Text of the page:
The recent outbreak of violence in Kyrgyzstan has led to the displacement of hundreds of thousands of people and resulted in a tragic loss of life due to ethnic clashes. As the humanitarian response mobilizes, the InterAction Gender-Based Violence (GBV) Working Group remains concerned about the impact of this crisis on women and girls. This document summarizes our concerns and offers recommendations for United States action.
The situation of women and girls in Kyrgyzstan is worrying. According to UNICEF, 90% of those who fled the country in the first week of the crisis were women and children, as men stayed behind to protect land and property in areas affected by violence. Many of these displaced have returned in recent days only to find their homes burned or destroyed. Additionally, the reports of rape and attacks on women and girls during incidents of ethnic violence are alarming. During the crisis, the World Health Organization noted that sexual violence was increasingly reported among affected communities in both Kyrgyzstan and Uzbekistan, and media reports indicate that women and girls were attacked by groups of men, often in public or in front of their families. Without attention now, women and girls will remain at risk, particularly if violence recurs.
We appreciate the swift attention of the United States to this situation, including the comments of Assistant Secretary of State for South and Central Asian Affairs, Robert Blake, highlighting United States support for efforts to provide assistance and improve security, as well as Assistant Secretary of State for the Bureau of Population, Refugees and Migration, Eric Schwartz's travel to the region. The U.S. must sustain attention to this issue and take steps to help protect women and girls before the crisis escalates further.
Ensure that assistance adheres to international standards, as outlined in the Inter-Agency Standing Committee's Guidelines for Gender- Based Violence Interventions in Humanitarian Settings. This guidance lays out the specific actions that should be taken by various sectors to prevent acts of GBV and treat survivors.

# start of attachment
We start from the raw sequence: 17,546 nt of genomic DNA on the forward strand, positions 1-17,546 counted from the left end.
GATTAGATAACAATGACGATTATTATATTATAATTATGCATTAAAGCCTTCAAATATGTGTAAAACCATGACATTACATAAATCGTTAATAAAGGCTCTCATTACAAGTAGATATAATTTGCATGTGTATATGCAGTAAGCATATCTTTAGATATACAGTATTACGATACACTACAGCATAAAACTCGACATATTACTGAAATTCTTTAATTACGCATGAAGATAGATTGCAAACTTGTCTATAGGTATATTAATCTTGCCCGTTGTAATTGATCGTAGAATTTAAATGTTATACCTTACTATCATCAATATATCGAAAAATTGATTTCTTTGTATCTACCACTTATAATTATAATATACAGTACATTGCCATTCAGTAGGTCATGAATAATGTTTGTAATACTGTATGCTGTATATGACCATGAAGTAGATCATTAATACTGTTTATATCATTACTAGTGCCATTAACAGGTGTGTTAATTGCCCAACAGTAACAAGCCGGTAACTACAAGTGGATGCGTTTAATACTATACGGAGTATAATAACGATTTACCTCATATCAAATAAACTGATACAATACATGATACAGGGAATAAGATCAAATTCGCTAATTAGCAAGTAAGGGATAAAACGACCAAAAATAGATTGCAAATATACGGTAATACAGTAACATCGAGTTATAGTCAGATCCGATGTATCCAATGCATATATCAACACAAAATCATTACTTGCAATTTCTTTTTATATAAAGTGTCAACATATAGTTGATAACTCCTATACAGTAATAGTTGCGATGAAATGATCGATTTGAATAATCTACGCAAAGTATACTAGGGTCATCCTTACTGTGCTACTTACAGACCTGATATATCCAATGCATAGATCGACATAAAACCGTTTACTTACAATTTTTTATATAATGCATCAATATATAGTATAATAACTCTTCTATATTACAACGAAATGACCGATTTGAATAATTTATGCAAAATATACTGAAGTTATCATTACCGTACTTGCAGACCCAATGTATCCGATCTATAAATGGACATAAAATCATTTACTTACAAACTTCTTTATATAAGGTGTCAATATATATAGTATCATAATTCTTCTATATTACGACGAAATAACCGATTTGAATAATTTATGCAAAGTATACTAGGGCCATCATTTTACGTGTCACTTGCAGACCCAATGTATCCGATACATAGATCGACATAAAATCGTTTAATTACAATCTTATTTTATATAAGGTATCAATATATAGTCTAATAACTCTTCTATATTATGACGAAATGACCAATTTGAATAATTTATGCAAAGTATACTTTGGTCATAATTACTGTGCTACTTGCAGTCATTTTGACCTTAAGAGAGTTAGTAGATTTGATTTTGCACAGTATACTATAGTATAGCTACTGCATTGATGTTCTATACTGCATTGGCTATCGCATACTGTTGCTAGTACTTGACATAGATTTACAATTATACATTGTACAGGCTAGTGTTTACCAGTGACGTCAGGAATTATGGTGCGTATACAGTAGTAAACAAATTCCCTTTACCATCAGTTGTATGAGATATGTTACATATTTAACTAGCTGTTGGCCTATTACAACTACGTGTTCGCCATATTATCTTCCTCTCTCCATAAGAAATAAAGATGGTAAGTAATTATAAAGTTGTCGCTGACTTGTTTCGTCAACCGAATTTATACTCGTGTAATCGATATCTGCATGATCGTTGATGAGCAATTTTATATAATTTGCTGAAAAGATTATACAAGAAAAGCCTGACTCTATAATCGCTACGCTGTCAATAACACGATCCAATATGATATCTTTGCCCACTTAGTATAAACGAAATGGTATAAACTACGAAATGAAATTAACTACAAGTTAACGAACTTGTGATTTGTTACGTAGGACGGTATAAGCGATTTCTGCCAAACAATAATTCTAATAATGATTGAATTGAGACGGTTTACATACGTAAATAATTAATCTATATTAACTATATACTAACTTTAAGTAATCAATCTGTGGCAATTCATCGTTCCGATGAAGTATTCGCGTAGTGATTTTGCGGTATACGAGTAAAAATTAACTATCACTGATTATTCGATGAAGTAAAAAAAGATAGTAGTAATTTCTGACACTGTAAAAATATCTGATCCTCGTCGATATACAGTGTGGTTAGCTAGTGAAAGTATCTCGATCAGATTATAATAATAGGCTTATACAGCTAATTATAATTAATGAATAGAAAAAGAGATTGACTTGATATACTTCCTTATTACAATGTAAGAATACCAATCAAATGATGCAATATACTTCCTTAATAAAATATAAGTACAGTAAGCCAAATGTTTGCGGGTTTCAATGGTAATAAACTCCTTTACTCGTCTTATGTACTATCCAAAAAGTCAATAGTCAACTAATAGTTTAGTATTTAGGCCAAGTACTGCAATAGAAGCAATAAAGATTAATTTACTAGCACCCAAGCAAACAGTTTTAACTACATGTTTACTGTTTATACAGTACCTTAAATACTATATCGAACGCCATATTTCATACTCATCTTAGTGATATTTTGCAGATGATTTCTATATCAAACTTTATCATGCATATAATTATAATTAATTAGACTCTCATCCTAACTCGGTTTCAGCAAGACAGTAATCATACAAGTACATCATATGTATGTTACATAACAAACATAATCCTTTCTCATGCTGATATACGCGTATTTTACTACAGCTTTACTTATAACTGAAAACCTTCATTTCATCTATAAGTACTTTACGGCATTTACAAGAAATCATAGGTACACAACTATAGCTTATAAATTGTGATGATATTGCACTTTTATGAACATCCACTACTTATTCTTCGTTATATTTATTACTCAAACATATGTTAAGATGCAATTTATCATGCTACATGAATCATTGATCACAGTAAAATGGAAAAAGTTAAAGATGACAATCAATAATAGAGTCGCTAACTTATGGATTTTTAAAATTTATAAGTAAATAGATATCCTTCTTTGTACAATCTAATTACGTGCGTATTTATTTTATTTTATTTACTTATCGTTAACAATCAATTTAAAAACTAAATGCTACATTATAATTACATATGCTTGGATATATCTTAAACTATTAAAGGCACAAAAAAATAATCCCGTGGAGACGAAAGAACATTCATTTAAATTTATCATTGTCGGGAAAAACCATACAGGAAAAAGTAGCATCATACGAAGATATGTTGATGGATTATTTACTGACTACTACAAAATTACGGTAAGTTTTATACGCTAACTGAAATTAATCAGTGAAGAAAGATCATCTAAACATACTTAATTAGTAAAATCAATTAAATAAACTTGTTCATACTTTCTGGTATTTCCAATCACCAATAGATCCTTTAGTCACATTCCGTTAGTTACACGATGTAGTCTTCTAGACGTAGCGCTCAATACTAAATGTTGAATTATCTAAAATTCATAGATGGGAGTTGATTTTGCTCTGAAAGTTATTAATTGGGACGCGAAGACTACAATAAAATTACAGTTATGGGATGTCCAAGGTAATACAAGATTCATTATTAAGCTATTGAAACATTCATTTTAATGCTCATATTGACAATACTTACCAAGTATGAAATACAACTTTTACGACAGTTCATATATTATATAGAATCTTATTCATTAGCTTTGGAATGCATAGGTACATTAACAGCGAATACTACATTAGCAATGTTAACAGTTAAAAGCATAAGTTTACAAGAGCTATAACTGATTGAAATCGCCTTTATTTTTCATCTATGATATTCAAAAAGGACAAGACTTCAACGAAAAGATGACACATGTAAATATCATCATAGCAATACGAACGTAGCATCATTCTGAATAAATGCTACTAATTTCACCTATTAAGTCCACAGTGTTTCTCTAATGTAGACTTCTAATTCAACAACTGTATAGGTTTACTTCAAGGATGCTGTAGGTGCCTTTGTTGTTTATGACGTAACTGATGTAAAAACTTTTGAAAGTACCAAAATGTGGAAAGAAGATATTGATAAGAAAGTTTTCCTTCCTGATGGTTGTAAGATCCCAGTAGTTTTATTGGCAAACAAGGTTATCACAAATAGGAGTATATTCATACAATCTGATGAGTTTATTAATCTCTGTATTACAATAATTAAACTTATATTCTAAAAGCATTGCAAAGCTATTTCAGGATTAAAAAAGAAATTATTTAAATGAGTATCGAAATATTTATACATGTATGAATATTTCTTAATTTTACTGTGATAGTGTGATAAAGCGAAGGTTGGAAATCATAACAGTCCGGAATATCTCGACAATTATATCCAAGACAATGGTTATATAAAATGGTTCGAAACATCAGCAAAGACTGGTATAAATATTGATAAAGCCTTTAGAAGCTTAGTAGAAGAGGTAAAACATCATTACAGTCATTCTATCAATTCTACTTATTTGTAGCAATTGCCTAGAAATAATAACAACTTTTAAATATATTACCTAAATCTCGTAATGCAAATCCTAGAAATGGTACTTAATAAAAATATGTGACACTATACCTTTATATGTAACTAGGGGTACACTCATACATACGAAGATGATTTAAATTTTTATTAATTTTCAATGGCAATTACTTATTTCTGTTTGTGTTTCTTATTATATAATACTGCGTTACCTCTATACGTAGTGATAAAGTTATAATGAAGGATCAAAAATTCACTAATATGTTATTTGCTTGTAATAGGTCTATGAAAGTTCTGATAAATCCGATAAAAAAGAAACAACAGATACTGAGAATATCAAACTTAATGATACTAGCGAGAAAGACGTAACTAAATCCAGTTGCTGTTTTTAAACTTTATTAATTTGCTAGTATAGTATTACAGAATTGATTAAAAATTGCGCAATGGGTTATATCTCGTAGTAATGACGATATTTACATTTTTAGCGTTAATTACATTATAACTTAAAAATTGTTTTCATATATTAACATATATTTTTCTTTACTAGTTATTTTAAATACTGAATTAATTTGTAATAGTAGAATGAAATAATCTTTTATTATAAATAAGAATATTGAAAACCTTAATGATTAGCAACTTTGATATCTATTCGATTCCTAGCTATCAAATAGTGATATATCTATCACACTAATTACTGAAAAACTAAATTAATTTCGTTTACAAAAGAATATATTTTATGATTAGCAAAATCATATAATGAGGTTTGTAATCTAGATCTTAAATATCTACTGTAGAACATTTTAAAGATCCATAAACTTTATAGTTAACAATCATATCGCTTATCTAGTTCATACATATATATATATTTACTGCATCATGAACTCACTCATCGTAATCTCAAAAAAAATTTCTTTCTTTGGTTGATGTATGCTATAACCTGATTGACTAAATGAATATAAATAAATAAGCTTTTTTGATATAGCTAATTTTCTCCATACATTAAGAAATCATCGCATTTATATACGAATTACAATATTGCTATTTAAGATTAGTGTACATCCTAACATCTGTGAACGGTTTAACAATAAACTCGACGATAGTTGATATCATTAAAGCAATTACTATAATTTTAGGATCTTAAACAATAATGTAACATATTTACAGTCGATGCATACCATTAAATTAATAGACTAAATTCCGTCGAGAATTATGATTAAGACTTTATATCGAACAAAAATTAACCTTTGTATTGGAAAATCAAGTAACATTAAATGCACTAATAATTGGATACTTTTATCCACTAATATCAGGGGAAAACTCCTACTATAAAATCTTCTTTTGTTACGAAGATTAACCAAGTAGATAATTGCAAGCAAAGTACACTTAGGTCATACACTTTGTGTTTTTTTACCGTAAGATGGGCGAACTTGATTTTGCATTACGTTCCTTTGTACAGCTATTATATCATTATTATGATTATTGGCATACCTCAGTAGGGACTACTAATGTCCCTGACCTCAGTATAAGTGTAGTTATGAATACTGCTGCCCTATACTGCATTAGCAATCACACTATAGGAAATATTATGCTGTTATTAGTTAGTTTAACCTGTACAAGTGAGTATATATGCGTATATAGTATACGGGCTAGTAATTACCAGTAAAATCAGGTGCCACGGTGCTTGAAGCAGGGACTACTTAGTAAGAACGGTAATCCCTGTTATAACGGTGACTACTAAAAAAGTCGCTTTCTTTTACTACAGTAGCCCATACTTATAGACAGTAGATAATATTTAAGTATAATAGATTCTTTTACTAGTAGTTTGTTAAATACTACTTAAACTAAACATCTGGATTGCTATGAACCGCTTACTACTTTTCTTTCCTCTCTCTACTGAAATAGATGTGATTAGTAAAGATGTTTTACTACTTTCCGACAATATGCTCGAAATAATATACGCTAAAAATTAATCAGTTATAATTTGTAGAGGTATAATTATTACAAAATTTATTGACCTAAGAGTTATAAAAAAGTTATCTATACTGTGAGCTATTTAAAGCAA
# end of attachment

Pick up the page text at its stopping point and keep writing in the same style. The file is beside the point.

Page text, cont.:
Support programs to prevent and respond to violence against women and girls. The UN called for approximately $3 million in the Flash Appeal for Kyrgyzstan for initiatives to address GBV. We urge the U.S. to ensure that GBV programs remain a central component of the humanitarian response and that such programs are fully funded.
Include essential reproductive health services as a key component of early response, as outlined in the Minimum Initial Services Package for Reproductive Health in Crisis Situations (MISP). The MISP is a coordinated set of priority interventions that can prevent excess maternal and newborn morbidity and mortality, reduce HIV transmission, and prevent and manage the consequences of sexual violence.
The U.S. must press for incidents of sexual violence to be investigated and perpetrators to be held accountable. This can be done as part of U.S. diplomatic efforts with relevant parties and the international community, in line with obligations under Security Council Resolutions 1820 and 1888.
Ensure displaced and vulnerable women and girls are protected and that they have full and equal access to assistance provided through relief efforts.
Women's Refugee Commission
International Rescue Committee